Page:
Another advantage is an inexpensive method for quickly and accurately identifying squeak and rattle in an automotive vehicle.
Still another advantage of the present invention is a kit based system for conveniently identifying squeak and rattle.
These and other objects, advantages, and features of the present invention will be apparent to those skilled in the art upon reading the following description with reference to the accompanying drawings, in which:
FIG. 1 is a flowchart showing a method for determining and reproducing noise inducing vibrations in a multi-component vehicle according to the present invention;
FIG. 2 is a schematic diagram showing determination of a transfer function of a multi-component assembly for use with the method of the present invention;
FIG. 3 is schematic diagram of a system for reproducing noise inducing vibrations in a target component according to the present invention;
FIG. 4 is a perspective interior view of a vehicle passenger compartment shown with a kit disposed therein according to the present invention for reproducing noise inducing vibrations in an instrument panel according to the present invention; and
FIG. 5 is a perspective view of a noise reproduction kit according to the present invention.
Turning now to the drawings, and in particular to FIG. 1 thereof, a method according to the present invention is shown in flowchart form. In Box 10, a vehicle for which squeak and rattle noise diagnosis is desired is selected. In Box 12, the selected vehicle is driven over a rough road at varying speeds in order to determine squeak and rattle. While being driven over the rough road, various subsystems and components throughout the vehicle are identified when squeak and rattle occurs (box 14). During this time, accelerometers are collecting data from various locations on the subsystems and components. As previously mentioned, some subsystems and components may have more than one accelerometer attached thereto in order to identify a vibration measurement location for a target component in the vehicle.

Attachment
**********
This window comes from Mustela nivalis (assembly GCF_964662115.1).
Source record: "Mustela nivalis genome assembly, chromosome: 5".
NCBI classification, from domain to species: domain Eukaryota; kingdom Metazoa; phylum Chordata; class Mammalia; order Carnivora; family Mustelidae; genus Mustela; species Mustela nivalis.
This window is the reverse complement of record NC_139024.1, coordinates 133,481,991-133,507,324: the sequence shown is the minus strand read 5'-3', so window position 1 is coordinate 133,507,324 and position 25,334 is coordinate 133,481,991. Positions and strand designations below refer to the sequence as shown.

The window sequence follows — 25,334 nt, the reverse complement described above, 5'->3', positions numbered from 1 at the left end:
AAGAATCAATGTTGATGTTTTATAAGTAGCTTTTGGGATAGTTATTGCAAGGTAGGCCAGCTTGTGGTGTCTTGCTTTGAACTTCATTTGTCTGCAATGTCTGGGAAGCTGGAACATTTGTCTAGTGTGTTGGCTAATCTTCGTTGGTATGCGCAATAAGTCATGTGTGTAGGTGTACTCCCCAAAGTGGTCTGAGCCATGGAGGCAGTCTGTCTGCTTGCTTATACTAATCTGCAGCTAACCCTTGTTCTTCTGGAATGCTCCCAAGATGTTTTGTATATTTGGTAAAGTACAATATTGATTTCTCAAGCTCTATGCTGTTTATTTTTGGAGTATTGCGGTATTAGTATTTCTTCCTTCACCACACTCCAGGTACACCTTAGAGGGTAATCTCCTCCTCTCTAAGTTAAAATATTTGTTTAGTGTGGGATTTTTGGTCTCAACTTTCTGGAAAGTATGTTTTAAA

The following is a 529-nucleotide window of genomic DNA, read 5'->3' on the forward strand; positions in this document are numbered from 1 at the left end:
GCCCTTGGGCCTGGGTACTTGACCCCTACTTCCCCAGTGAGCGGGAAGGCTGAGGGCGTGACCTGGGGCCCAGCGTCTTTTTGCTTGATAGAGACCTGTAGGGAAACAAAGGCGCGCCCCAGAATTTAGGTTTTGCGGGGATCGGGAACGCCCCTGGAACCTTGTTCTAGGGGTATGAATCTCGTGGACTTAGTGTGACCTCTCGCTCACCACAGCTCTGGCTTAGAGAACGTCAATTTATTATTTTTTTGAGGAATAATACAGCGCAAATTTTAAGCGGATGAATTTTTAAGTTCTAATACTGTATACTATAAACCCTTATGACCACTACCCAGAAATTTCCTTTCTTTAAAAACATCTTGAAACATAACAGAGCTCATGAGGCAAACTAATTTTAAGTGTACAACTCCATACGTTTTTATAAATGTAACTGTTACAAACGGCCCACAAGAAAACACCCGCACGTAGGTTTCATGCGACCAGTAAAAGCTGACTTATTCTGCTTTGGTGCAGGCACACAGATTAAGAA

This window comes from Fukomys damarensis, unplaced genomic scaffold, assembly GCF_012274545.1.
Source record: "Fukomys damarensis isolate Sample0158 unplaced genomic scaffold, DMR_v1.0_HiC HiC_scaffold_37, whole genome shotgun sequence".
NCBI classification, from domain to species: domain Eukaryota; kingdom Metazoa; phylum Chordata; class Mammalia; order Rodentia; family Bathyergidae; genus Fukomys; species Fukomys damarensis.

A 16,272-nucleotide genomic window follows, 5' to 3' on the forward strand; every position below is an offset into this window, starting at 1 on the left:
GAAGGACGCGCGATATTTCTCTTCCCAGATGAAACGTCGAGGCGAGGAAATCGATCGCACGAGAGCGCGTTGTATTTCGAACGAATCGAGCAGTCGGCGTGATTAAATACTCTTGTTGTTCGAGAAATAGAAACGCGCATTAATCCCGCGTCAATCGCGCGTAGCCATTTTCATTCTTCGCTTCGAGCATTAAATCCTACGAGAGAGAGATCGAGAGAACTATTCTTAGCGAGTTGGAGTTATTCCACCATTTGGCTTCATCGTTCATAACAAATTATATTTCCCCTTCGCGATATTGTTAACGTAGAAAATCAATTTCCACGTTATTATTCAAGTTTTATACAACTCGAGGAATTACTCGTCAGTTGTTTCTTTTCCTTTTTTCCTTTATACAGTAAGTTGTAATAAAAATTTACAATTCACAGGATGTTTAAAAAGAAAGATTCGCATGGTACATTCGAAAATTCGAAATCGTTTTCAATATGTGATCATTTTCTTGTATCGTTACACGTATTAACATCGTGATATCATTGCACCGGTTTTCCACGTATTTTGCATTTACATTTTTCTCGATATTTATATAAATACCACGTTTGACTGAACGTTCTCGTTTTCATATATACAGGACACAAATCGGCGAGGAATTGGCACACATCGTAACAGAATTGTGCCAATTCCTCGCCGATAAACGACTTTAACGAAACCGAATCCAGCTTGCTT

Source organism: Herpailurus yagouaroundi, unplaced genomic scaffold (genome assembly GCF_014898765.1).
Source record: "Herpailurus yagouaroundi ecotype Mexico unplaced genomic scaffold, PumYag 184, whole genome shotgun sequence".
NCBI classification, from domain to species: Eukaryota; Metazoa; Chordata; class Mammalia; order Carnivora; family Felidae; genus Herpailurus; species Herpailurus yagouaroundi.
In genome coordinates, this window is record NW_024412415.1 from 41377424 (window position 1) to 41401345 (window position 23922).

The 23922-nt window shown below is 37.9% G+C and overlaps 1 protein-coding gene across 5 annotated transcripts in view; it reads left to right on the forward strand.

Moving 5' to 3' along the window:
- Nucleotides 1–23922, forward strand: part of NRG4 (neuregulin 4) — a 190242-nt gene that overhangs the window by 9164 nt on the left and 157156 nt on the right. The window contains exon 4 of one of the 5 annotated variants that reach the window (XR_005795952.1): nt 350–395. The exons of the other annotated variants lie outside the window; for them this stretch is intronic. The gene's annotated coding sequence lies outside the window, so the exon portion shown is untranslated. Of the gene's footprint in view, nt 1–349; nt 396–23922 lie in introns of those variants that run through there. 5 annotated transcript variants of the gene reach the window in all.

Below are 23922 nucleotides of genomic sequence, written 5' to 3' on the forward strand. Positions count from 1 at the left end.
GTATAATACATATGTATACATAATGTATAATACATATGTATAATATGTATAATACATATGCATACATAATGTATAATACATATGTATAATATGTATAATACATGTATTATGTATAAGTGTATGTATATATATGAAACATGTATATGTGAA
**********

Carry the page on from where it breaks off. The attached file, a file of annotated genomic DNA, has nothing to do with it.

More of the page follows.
The step of identifying the vibration measurement location (box 16) comprises conducting a modal analysis of the target component at several test measurement locations to determine vibration characteristics of the component. This modal analysis, which is known in the art, involves determining a spectral energy content of vibrations sensed by the accelerometer at a given location. The modal analysis is performed to identify locations which are active points or nodal points. For purposes of this disclosure, an active point is a location in which vibrational energy input thereat will closely recreate vibrations induced in the component under driving conditions which cause squeak and rattle, while a nodal point is a location at which squeak and rattle will not be recreated despite vibrational energy being input thereat of a same level as that which initially caused squeak and rattle in the target component. It is thus important to identify the active points and the nodal points so as to be able to appropriately position a vibration generation device to the target component in order to recreate the unexpected noise in the form of squeak and rattle.
The vibration measurement locations, as determined above, are shown in Box 16 of FIG. 1. When these locations have been identified, a transfer function is computed (box 18), as further described below. From the transfer function, a reciprocal filter expression representing a transformation of an input signal to an output signal for a given target component is computed in Box 20. In Box 22, a set of calibration signals corresponding to a set of target component is determined using the reciprocal filtering technique. The calibration signals are those signals which, when sent to a vibration generating system attached at a given measurement location on a target component, will recreate the level and frequency content of vibrations which were measured on the road in conditions that produced unexpected noise in the form of squeak and rattle.
A set of calibration signals is preferably made for each component of a multi-component system. For example, in an automotive vehicle, a set of calibration signals is determined for the instrument panel, each closure, such as the front and rear doors and liftgate, and any other component on the vehicle interior which produces squeak and rattle during the road excitation (Box 12, FIG. 1). These calibration signals can then be recorded or saved, for example to a compact disk (CDROM) storage device or a magnetic cassette tape, for later use with devices to recreate the squeak and rattle while the vehicle, or other multi-component assembly, is stationary, as further described below.